Smokers who have cut back but are still clinging to one last cigarette a day may want to stub out the habit — now.
A new study from a team of British researchers, published in the journal BMJ last week, found that lighting up even just one cigarette a day results in a higher risk of stroke and heart disease than previously thought. According to the research team, “No safe level of smoking exists for cardiovascular disease.”
Led by coauthor Allan Hackshaw of UCL Cancer Institute at University College London, the team analyzed data from 141 studies on coronary heart disease and stroke and compared men and women who smoked one, five and 20 cigarettes a day (the last the equivalent of a pack). The findings were unexpected. Men who smoked just one cigarette a day had 46 percent of the relative risk of heart disease that a heavy smoker had and 41 percent of the risk for stroke. Women who smoked one cigarette a day had a 31 percent increased risk of heart disease, compared with the 20-a-day smoker, and 34 percent of their increased risk of stroke. “We also show that women who smoke only a couple of cigarettes per day have a higher risk of heart disease (than men) when compared to never smokers,” Hackshaw told AARP.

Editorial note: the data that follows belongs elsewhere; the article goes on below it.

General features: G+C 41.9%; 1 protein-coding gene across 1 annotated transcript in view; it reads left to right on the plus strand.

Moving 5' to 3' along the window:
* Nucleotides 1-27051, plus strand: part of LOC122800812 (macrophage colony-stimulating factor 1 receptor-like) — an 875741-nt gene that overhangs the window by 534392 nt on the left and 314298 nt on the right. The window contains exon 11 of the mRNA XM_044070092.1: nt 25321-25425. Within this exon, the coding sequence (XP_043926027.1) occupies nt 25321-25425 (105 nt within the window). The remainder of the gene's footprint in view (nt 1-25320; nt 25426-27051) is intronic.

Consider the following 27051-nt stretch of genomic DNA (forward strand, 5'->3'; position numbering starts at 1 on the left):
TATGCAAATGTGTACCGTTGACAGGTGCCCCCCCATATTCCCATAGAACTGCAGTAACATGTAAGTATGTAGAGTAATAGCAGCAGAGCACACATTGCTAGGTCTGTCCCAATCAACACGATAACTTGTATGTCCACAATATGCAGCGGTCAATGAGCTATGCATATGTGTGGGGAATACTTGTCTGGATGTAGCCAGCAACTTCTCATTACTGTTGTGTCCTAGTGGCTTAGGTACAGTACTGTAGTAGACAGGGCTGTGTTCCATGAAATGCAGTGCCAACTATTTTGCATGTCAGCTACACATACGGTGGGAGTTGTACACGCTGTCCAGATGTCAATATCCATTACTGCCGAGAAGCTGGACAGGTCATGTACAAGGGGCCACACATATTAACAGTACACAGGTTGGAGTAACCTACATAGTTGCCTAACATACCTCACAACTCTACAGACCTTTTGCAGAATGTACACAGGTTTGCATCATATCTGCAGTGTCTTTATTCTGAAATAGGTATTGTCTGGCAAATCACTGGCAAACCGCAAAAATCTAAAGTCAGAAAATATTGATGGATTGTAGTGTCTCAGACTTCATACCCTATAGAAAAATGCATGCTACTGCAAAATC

The findings apply to smokers of all ages, and the key lesson for those who light up and the health professionals who treat them is that “light smoking is not as safe as many think,” Hackshaw said. “People should try whatever effective cessation aid that suits them; cold turkey works for some but not all. The benefits from stopping should take a few years for cardiovascular disease and several years for cancer. But cutting down is certainly better than smoking the same high amount. And cutting down has significant reductions in the risk of cancer (and other disorders). … It is absolutely important that people try this if they find it too difficult to stop completely.”
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